Review: Paola Santiago and the River of Tears

Happy Monday All!

It’s Day 1 of my “Rick Riordan Presents Review Week”! If you are unfamiliar with Rick Riordan, he is the writer of the Percy Jackson & the Olympians series, the Heroes of Olympus series, the Kane Chronicles (another series), The Trials of Apollo (series, yep), and the Magnus Chase & the Gods of Asgard series. Whew. All of these are middle-grade books dealing with, you guessed it, mythology. Needless to say, I LOVE them.

Now, to Rick Riordan Presents. This is a book imprint from Disney-Hyperion that emphasizes the mythologies of various cultures and countries and run along a similar vein to Riordan’s own books. I LOVE these too. I have been on a binge lately and decided rather than space my reviews out, why not dedicate a week to some of these books? I have not read all of them yet, but that just means more material for another week in the future!

Okay, Paola Santiago. While I have read a few in this imprint before, this is the one that launched my current binge. Paola Santiago and the Trail of Tears, by Tehlor Kay Meija introduces Paola, a 12-year old who is obsessed with space and who staunchly prefers science over her mother’s superstitions. Although she has grown up with the Mexican legend of La Llorona, among others, she is now consistently embarrassed by her mother’s stories and insistence that Pao and her friends stay away from the nearby Gila river. Pao chooses to push aside the stories and warnings her mother gives, choosing to be steered only by science, until one day, when she is supposed to meet her friends Emma and Dante by the river to stargaze, and Emma doesn’t show up. Paola and Dante are propelled into the world of Pao’s (literal) nightmares and she has to start to come to terms with the fact that maybe the legends are real after all.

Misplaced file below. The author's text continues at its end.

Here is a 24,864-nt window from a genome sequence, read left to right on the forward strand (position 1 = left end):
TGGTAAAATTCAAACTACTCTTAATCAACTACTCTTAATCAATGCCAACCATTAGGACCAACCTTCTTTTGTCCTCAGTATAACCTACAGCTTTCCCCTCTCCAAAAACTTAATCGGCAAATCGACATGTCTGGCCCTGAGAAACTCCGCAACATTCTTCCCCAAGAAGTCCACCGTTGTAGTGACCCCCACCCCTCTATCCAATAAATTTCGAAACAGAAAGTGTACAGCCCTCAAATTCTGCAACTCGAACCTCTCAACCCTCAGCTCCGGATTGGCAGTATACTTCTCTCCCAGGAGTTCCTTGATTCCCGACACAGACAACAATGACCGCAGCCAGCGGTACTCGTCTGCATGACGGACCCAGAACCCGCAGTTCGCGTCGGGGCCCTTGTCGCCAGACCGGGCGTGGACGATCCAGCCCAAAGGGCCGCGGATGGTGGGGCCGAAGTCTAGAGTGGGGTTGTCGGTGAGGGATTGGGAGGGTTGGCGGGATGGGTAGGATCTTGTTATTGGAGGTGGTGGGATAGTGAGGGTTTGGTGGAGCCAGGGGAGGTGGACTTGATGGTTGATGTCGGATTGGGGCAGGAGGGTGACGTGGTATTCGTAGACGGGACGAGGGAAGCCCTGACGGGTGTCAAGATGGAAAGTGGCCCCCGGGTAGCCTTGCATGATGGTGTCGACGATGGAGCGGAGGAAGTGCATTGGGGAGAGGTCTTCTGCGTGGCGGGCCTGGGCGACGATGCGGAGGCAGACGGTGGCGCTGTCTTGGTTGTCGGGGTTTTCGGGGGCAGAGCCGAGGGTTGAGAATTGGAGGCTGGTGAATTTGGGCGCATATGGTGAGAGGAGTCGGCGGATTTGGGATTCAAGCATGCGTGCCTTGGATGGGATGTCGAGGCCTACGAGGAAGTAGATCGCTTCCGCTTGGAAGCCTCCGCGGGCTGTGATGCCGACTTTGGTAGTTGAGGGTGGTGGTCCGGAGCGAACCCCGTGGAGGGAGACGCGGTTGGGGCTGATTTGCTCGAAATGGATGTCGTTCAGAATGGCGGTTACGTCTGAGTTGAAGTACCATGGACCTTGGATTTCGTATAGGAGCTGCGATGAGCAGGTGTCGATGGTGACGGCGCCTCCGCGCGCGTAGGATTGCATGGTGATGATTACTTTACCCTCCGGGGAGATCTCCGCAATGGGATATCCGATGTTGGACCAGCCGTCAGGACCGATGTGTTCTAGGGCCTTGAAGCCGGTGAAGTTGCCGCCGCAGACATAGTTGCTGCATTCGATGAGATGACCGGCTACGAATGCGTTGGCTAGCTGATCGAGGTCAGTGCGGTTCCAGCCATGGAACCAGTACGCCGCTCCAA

I enjoyed this one so much. I couldn’t put it down. (This will be a theme this week.) Paola is fierce, intelligent, stubborn, determined, and more than a little angry. Paola deals with a lot in this story–poverty, racism, a missing friend, shifting friend dynamics, the want to rebel against her mother…but I think the most interesting of all is how her science-loving, analytical way of thinking is forced to come to terms with the idea of the supernatural. Her struggle to learn to accept that both are possible at the same time is fascinating. Plus…she is just really cool. I loved the setting–both mundane and supernatural. Meija makes it all feel so real and original. I had some slight background knowledge of the Mexican monsters/myths/legends mentioned in this story, but it was nice to get so much more detail and information. Also…who is her dad?!?!

This first book in the series came out this past August, and I believe the second comes out next Spring or Summer so the wait shouldn’t be terribly long. If you are a parent/teacher/librarian/educator working with middle grade students, definitely pick this one up. If you are a fan of Riordan’s books, pick this one up.

Until tomorrow, keep reading! πŸ™‚

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